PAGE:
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  1. #11
    BillyBob58's Avatar
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    Thanks, BL.B. So it's TWO layers on the KAQ?! I GUESS that is the case with this quilt. As the loft of one layer appears to be somewhat north of 1" for sure, but maybe not quite 1.5", it's just hard to tell. Like you said, it's more if you are holding it up rather than letting it compress itself on the floor.

    While we are guessing, let may ask you guys what you think about this: I have a Polarguard Delta North face cats meow sleeping bag that weighs a little over 3 pounds and is rated at 15. It has a endurance shell, otherwise the rating I think it normally is 20. For me personally, it has never quite been warm at those ratings. If I get down much below the upper 20s in this bag, it's usually a struggle for me to be warm. So I consider it about a 25 bag max. Anyway, if I take the new cocoon quilt and place the cocoon jacket and pants inside (with the back of the quilt open as wide as it will go) and lay them beside the cats meow bag, they appeared to be about the same overall thickness. And I am being careful to make sure the sleeves of the parka are not laying on top of the parka chest area, providing a double layer of loft.

    In other words, the cocoon quilt plus pants plus parka is about the same thickness as the sleeping bag. Although, the total weight of the cocoon components is about one quarter pound to one half pound lighter than the bag. I'm wondering if most of that additional weight is the much stouter shell material plus zippers and such, of the sleeping bag. If so, that would mean that the amount of Polarguard is probably about the same.

    So, do you think it would be a reasonable conclusion that the warmth of these two systems would be about the same, considering they're using the same insulation and are about the same thickness? Although I definitely think the bag would be warmer if exposed to wind, since it has an endurance shell all the way around the entire bag, compared to the cocoon system which only has the Endurance Shell on the parka.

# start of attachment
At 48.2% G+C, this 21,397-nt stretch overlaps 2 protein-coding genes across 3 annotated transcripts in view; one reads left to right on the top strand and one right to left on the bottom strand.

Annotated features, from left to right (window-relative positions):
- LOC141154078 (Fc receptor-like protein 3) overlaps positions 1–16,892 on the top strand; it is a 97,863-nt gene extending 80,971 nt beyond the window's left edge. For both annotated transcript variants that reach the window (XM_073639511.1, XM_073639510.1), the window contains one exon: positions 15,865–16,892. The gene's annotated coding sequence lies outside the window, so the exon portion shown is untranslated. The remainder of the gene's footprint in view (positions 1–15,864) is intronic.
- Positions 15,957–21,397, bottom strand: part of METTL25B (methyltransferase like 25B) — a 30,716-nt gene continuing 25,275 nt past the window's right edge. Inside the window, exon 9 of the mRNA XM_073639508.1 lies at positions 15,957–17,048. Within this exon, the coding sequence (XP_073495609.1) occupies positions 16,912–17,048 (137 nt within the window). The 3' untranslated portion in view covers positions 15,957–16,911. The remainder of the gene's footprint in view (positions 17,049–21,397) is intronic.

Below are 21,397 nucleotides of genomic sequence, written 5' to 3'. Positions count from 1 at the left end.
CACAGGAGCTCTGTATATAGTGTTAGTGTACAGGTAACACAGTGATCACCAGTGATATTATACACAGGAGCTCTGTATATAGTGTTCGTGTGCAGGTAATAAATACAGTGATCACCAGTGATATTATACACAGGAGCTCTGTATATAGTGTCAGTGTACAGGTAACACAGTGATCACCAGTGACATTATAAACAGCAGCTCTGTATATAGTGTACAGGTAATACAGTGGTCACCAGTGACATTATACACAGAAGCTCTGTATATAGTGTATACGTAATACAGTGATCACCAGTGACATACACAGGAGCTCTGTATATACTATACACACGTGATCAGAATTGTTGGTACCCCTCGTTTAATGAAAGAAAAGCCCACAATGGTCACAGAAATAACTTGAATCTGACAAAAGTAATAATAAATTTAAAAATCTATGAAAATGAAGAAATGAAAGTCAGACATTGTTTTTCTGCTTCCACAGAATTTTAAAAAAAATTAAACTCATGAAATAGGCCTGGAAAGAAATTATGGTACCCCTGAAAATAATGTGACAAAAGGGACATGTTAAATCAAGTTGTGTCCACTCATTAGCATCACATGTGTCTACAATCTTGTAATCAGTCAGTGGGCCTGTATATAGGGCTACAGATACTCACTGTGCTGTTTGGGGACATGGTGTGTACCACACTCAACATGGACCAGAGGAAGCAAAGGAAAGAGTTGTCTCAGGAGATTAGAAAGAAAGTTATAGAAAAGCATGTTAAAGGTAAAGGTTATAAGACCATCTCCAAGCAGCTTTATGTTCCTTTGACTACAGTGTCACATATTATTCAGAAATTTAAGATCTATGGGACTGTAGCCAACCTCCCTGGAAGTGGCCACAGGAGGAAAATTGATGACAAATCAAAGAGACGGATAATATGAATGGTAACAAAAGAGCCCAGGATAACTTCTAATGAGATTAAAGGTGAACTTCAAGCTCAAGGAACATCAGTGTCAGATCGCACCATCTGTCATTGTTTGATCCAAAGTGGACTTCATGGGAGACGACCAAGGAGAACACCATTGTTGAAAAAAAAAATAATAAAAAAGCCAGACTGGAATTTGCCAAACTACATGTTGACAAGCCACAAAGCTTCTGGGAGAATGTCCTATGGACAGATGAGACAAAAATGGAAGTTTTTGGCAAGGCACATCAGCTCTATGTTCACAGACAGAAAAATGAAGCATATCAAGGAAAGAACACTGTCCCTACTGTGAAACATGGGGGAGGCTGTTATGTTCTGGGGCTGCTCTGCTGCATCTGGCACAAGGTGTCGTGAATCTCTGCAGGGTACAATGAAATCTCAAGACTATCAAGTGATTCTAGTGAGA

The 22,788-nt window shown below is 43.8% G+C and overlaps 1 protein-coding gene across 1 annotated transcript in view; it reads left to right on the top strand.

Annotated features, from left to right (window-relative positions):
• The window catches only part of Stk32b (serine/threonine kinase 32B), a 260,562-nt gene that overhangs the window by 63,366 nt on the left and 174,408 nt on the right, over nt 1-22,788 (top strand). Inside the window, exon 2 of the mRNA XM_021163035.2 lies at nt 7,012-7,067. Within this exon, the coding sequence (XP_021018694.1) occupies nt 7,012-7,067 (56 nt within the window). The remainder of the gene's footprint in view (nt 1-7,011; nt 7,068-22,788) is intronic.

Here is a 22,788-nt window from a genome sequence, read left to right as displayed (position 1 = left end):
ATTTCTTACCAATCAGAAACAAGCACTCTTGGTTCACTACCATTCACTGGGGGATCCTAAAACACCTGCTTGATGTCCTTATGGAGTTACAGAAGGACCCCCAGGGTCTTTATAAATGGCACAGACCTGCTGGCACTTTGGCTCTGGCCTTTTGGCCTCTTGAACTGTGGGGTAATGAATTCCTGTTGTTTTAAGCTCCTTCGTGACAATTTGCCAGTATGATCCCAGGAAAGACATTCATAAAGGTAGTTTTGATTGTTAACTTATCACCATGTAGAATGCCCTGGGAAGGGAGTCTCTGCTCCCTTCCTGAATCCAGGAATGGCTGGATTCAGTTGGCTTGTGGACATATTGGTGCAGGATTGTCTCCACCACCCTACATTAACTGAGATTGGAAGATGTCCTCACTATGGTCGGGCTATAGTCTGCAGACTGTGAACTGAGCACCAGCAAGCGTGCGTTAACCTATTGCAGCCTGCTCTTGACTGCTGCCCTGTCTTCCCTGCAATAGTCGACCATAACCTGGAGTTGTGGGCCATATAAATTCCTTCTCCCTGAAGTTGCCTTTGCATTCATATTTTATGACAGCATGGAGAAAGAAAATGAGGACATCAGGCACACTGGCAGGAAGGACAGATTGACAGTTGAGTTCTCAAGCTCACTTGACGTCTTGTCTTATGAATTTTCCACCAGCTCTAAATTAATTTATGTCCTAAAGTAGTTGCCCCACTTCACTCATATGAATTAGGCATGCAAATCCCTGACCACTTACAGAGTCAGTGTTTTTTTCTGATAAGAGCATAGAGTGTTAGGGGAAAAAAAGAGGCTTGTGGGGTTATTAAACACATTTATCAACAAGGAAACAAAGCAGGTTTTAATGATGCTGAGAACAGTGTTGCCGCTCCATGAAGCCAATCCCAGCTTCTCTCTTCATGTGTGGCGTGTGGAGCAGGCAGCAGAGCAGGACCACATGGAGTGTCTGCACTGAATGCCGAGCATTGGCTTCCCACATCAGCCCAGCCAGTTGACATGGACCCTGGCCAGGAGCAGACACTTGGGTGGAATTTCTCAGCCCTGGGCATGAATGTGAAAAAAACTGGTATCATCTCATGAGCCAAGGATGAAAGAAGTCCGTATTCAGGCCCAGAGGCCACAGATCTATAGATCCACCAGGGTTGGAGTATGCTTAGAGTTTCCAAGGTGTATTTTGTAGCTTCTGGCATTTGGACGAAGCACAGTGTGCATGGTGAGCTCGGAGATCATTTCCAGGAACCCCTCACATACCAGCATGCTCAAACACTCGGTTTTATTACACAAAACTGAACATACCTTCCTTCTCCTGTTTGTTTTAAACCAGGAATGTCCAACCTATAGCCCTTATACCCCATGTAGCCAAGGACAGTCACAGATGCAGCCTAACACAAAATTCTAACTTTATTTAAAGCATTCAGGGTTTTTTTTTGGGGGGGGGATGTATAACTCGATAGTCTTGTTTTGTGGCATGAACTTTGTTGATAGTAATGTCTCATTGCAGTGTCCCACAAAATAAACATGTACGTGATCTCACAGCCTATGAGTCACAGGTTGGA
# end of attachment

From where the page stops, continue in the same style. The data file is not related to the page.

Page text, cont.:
2. #12
    Senior Member blackbishop351's Avatar
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    In the same way the insulation value of synthetic insulation depends on its manufactured micro-structure, the macro-structure built into an insulation system plays a large role in how well the system as a whole insulates.

    For instance (and relevant here), many mass-produced sleeping bags have a "shingled" insulation structure, designed to increase the insulation/weight ratio.

    I have no idea how your new BPL quilt is constructed, but most smaller manufacturers (myself included) don't use construction techniques like this because they're way too labor-intensive without the use of expensive machinery.

    End result: a synthetic insulation system from a cottage manufacturer may not have quite the insulation value to weight ratio that a sleeping bag from a large company could, all other variables held constant of course. As to how much of a difference there might be, I couldn't say.

    I guess my overall point here is that, while down is pretty easy to judge just by loft, synthetic insulation incorporates a lot of different variables that you may or may not be able to account for.

    What does all this mean to you personally? The experience you have with your sleeping bag, given its similarities to your new quilt, should give you a ballpark idea of how low you might could take your quilt. But a ballpark idea only. Bottom line? You need to find some cold weather and test your gear!